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October 23, 2013 11:06 pm
The last show I saw by Greg Pierce was Slowgirl, a sensitive two-person drama that lingered in the mind. The last show I saw involving John Kander was The Scottsboro Boys , a musical at off-Broadway’s Vineyard that managed to be both entertaining and politically provocative. Kander, who co-wrote Cabaret and Chicago, returns to the Vineyard now with The Landing, a collaboration with Pierce, who has replaced the late Fred Ebb as his musical collaborator.
The new partnership has reportedly revived Kander’s work ethic: he and Pierce have several projects in the pipeline. I hope they produce more polished results than The Landing, a 90-minute evening comprised of three scenarios that are occasionally fetching in their simplicity but sometimes border on pointlessness.
In Andra, the opener, the narrator, played by Pierce’s real-life uncle, the droll David Hyde Pierce of Frasier fame, sets the scene: “October. A house and a hill. Orange leaves spin off into the breeze.” An 11-year-old called Noah, who is tormented at school and studies calculus for edification, makes friends with Ben, a carpenter who instructs the boy in the pleasures of the night sky. Frankie Seratch gives Noah a touching loneliness, and Paul Anthony Stewart lends Ben an initial charm. But when Noah makes a discovery about Ben the playlet peters out.
The Brick, the middle section, transports us to Connecticut. Seratch is Darius, a hyperactive 12-year-old visiting his ultra-suburban Uncle Cliff and Aunt Charl, portrayed by the accomplished Julia Murney, the most under-utilised of the acting quartet here. Aunt Charl has a fondness for old gangster pictures, a predilection that leads her to buy a bloody brick from Al Capone’s 1929 St Valentine’s Day massacre. Kander’s music, with its combination of vaudeville jazziness and Sondheimian faux-simplicity, is at its weakest here, in spite of the clean orchestrations of Larry Hochman and yeoman work from a four-piece band.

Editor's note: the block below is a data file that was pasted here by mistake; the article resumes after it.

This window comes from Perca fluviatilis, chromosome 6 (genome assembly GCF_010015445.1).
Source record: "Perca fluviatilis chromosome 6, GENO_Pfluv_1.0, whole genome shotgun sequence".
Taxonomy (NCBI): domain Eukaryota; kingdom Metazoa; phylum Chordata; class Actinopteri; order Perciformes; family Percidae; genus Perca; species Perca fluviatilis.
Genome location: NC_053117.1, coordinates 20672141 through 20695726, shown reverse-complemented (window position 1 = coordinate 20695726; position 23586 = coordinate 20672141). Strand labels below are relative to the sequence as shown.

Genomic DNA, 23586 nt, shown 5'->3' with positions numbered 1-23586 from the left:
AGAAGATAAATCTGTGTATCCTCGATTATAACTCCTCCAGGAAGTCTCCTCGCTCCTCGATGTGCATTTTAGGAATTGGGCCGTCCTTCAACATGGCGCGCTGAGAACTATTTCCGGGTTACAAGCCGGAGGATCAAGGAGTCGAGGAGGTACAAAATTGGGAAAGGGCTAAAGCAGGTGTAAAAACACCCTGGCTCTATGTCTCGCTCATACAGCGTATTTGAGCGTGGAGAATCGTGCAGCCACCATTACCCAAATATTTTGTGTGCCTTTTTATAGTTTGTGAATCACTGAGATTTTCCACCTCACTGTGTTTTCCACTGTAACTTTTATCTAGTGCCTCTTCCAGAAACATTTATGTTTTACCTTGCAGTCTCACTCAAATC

“The Landing” completes the triad. It achieves moments of authentic feeling and rounds out the show eloquently. A gay couple, Denny and Jake, have just welcomed a foster son, Collin, to their flat on Manhattan’s Upper West Side. The child is too perfect to be real: unbidden, he makes his bed. Like the other two playlets, “The Landing” contains moments of hyper-reality. But the fantasy theme is too weak to provide the musical with much cohesion.
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